Besides protecting firefighters, fire police keep the public out of harm’s way by controlling traffic and crowds, securing emergency scenes, and evacuating residents from unsafe areas. Tiffany says that the challenges of working with the public have taught her to be patient and understanding, yet firm in enforcing the rules. “People may not understand why you’re there,” she remarks, and may jeopardize firefighters by ignoring a barricade. In these situations, fire police risk their own safety to prevent firefighters from being hit. Some have lost their lives doing so.

Tiffany is continuing a family tradition that began with her father, Marlin Bozes, who served as a fire police officer. Growing up, she excitedly watched him go out on calls. “I saw what he got to do, and that he was out in his community helping people,” she says. “That inspired me.” She has been following in his footsteps for seven years, volunteering alongside her husband, firefighter Glenn McCartney. Serving together has brought the couple closer together, giving them a shared sense of purpose. Tiffany reflects that volunteering “was a joint effort, and doing it together gave us a common bond.”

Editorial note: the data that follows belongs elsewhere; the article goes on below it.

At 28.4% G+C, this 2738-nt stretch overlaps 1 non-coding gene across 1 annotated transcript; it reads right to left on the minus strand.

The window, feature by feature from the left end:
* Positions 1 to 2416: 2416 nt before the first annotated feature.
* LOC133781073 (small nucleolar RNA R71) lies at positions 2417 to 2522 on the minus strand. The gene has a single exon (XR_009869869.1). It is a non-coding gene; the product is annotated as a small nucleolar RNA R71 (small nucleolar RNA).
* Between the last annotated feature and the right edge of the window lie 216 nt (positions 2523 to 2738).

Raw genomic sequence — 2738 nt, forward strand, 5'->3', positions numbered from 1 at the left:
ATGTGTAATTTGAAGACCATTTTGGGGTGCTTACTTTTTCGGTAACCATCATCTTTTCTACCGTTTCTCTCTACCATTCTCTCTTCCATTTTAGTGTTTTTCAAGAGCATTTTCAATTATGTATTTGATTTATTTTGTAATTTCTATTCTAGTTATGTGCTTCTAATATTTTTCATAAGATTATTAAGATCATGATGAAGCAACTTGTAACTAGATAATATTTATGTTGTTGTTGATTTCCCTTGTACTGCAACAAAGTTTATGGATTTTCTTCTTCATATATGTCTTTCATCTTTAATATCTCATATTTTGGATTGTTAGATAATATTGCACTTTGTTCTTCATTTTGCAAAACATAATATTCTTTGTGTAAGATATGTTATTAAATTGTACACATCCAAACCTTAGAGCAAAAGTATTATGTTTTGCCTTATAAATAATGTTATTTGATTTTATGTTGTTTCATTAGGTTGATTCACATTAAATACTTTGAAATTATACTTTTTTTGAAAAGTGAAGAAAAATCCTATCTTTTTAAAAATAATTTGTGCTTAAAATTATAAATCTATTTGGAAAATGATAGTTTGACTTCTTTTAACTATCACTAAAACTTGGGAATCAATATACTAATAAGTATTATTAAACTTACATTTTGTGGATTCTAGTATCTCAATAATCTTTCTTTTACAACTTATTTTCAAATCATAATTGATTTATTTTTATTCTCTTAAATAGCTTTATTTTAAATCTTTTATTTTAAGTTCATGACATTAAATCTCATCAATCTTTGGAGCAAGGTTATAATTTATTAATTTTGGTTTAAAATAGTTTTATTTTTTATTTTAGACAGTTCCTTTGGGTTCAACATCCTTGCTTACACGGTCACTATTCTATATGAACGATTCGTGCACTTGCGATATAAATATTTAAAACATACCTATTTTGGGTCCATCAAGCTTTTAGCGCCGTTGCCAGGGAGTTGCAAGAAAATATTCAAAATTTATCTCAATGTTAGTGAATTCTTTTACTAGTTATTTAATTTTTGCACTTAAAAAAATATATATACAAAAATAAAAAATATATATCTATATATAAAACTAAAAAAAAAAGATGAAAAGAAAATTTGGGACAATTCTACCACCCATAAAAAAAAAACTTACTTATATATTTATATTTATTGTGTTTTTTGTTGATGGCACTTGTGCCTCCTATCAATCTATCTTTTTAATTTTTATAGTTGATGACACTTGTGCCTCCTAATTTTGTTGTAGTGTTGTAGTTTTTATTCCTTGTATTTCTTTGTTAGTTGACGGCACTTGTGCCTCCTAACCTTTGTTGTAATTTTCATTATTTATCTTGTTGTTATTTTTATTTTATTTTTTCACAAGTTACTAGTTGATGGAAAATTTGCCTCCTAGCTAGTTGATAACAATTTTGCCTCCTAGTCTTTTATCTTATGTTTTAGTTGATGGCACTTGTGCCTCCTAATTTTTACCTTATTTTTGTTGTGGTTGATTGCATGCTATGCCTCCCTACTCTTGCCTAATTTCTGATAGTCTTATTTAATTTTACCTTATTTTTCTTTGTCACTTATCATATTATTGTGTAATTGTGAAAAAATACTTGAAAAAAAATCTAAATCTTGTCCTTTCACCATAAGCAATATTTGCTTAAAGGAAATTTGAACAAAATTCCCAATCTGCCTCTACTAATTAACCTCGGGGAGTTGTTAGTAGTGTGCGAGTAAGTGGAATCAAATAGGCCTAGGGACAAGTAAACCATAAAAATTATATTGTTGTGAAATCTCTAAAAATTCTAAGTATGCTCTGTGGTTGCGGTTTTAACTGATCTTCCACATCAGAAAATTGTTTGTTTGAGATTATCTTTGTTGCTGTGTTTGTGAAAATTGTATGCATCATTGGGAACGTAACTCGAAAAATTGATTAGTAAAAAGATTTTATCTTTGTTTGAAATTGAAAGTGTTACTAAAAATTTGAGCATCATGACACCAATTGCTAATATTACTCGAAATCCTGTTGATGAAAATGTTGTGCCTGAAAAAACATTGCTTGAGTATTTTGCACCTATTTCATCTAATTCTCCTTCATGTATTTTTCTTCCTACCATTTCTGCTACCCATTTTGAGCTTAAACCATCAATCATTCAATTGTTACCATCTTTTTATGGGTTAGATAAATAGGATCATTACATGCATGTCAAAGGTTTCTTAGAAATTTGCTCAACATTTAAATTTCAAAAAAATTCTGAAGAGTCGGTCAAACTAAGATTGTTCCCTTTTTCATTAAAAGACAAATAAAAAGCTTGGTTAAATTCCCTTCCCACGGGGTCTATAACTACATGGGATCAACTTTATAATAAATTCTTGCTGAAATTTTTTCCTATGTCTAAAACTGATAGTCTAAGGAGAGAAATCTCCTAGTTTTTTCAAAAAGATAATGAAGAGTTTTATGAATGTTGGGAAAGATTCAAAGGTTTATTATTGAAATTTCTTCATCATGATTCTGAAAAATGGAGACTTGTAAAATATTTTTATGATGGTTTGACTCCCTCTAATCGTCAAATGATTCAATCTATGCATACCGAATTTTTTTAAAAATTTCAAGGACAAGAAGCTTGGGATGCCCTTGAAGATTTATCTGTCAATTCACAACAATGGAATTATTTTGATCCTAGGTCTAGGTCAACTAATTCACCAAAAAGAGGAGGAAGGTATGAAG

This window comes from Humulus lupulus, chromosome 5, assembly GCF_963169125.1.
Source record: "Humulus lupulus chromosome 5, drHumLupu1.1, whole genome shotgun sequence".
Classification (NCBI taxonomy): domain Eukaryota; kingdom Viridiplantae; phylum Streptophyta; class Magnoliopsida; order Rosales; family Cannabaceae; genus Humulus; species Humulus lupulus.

Tiffany is keenly aware of the dangers confronting the firefighters she has worked with for so many years. “Being on call 24 hours a day, 365 days a year, you never know what’s going to happen,” she says. She was reminded of this reality when, during a home fire, a floor collapsed and nearly trapped a firefighter in a basement. Luckily, he survived, but had to be taken to the hospital. When he was released, the firefighter eagerly returned to keep battling the blaze.

Another vivid memory is the five-year anniversary of 9/11.  A local family was remodeling their home when a lamp fell on some plastic, engulfing the entire house in flames. Strong winds made the fire especially difficult to put out. To Tiffany, the fire crew’s work was a fitting tribute to the 343 first responders who lost their lives in the Twin Towers.